The virulent and widespread hated of homosexuals within the Christian community is the most divisive and lamentable thing imaginable for a religion based on the inclusive approach of Jesus and the compassion of God. But within the same Bible that emphasizes these loving motifs are passages which fundamentalists have used as weapons against gays and lesbians. They point to nine scripture passages, including those in Leviticus 18 and 20, as proof that the Bible condemns as unnatural and deviant behavior same-sex relationships. The battle lines are drawn, and Christianity in America is in the midst of important discussions and debate over the meaning of God, faith, sexuality, the ordination of gay clergy, and same-sex marriages.

Daniel Karslake has made a hard-hitting, ethically deep, and thought-provoking documentary that will open many minds and hearts about homosexuals, the Bible, and healing that has to take place in families with gay or lesbian children. An interfaith mixture of clergy cogently explain that all the Scriptural passages used to condemn homosexuality must be taken in context and read as cultural norms of a different time and place than the present. They include Dr. Laurence Keene of the Disciples of Christ; Reverend Peter Gomes of Harvard University; Reverend Steven Kindle of Clergy United, Reverend Susan Sparks of the American Baptist Church, Reverend Mel White of Soulforce, Rabbi Brian Zachary Mayer, and Archbishop Desmond Tutu, Nobel Peace Prize Laureate. One example of their teaching: Just above the Leviticus text in which Moses says that a man being with a man as with a woman is an abomination, Moses also says it is an abomination to eat shrimp or rabbit. The theologians make a convincing case that Bible literalists are getting it wrong and are misusing texts as weapons in the culture wars. Bishop John Shelby Spong's book The Sins of Scripture: Exposing the Bible's Texts of Hate to Reveal the God of Love made some of the same points.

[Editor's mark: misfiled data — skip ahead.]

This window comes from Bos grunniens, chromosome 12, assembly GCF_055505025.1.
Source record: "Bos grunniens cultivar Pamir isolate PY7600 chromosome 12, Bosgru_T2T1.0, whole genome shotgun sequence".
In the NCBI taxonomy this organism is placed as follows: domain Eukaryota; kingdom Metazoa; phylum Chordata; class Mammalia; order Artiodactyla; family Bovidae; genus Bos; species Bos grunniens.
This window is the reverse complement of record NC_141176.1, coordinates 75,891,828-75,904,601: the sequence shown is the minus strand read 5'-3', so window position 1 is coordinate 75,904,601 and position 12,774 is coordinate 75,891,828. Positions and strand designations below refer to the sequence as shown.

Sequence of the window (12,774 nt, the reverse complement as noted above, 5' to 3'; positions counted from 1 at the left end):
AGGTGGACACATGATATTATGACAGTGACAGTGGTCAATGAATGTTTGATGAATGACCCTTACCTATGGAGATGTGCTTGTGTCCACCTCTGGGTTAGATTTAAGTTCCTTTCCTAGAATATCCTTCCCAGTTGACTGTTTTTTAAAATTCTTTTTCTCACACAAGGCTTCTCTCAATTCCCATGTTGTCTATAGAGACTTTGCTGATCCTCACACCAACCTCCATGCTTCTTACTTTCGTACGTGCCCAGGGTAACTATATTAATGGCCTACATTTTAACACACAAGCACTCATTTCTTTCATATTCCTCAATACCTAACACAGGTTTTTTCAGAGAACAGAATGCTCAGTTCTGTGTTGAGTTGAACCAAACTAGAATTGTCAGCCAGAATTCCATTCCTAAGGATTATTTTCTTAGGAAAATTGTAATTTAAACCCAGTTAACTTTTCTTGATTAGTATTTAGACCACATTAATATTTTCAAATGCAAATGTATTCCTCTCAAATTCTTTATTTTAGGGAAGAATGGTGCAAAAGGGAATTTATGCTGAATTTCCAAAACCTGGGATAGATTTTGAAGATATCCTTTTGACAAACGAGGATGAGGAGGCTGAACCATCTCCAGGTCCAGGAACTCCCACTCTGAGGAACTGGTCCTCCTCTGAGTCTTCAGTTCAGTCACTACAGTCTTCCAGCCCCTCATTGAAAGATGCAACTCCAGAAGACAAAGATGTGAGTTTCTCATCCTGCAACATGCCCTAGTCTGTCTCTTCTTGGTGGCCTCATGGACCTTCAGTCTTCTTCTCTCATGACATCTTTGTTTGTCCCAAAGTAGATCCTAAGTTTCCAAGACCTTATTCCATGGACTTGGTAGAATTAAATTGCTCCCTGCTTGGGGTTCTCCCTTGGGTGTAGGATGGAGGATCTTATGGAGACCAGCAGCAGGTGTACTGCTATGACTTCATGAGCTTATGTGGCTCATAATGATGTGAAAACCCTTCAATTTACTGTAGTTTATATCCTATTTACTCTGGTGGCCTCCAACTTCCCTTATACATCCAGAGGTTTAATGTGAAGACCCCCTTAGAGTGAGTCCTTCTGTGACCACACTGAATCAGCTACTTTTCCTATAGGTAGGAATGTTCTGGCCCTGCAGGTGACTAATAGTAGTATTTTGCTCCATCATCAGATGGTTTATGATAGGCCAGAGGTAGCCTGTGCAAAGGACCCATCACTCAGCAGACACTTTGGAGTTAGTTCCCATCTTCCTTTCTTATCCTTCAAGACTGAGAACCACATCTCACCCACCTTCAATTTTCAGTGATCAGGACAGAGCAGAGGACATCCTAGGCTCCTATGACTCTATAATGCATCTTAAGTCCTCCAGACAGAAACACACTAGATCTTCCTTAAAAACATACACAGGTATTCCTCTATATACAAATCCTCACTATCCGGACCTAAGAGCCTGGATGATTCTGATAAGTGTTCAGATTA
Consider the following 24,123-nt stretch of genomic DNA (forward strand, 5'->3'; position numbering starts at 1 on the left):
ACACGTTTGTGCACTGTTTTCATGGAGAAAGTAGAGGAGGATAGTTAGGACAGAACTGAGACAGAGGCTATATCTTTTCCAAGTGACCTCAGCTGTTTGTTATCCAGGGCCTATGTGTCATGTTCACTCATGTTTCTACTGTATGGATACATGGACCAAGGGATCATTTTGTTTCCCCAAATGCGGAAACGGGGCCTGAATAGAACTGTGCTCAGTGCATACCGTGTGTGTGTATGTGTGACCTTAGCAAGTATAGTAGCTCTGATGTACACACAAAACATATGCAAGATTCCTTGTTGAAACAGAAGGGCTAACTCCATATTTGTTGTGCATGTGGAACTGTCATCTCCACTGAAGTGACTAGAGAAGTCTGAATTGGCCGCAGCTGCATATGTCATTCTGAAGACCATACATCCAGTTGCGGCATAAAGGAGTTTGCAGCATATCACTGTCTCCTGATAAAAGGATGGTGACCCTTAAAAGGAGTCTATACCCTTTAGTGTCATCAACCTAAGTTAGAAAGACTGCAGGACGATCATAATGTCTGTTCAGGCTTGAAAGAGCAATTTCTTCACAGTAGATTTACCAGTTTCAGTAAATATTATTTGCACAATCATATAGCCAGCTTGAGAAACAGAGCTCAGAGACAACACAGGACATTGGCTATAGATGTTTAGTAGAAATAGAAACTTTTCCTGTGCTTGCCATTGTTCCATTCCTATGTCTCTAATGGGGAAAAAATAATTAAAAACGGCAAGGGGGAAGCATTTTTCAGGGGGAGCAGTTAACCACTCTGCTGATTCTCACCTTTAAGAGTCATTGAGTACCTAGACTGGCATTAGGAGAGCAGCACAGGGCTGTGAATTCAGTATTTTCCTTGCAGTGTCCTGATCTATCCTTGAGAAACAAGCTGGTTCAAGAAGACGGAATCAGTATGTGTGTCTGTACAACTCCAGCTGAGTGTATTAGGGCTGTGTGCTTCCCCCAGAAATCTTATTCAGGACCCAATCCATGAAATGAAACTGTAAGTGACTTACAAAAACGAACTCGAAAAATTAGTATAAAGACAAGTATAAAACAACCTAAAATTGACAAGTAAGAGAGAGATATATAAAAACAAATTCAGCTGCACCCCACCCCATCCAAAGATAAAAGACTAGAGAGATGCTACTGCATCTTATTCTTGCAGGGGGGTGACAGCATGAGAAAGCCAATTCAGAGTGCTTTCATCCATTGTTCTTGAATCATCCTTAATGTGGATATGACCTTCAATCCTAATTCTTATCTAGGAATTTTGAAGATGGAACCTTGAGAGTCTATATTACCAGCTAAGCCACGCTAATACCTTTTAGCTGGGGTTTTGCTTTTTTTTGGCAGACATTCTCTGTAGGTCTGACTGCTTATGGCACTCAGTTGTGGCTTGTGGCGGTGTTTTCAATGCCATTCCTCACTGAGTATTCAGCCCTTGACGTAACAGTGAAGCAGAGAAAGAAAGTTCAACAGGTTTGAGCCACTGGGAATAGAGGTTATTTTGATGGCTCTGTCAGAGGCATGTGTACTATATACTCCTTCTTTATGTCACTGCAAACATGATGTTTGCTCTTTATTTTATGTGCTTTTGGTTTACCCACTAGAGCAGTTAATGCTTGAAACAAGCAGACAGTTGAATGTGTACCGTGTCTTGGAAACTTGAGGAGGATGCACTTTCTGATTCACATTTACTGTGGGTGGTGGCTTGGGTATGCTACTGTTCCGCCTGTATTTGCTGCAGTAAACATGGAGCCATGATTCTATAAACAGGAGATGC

By far the most moving section of this soulful and edifying documentary comes with the four portraits of families with gay or lesbian children. The first is Gene Robinson, the first openly gay bishop to be consecrated by the Episcopal Church. His story reveals the vehemence of many conservative Christians who refuse to accept this holy and affirming event. Robinson discusses his coming out to his parents and the changes that resulted from the news.

A more traditional minister couple — Brenda and David Poteat — have a much harder time accepting their lesbian daughter Tonia. Former U.S. Representative Dick Gephardt and is wife Jane are very supportive of their daughter Chrissy, who made national headlines around the country with her forthright statements about her lesbianism. The last parents in the documentary are totally transformed into activists by their children. Randi and Phil Reitan, Lutherans from the Midwest, stand by their son Jake and even deliver a letter of protest to the leader of Focus on the Family, a fundamentalist Christian group in Colorado. And following the suicide of her daughter Ana, Mary Lou Wallner becomes an outspoken opponent of homophobia.

Daniel Karslake has done us all a great moral service by creating For the Bible Tells Me So. It presents the tolerant and loving point of view of open-minded Christians, a group that doesn't get a lot of press and so some people think they don't exist. One of the many ways to support lesbian and gay equality is to take a group to see and discuss this documentary. Hopefully, this movie will empower a new generation of activists and allies.

Special DVD features include: new interviews with Bishop Gene Robinson and Director Daniel Karslake, File Notes, a Photo Gallery, and Filmaker Biographies.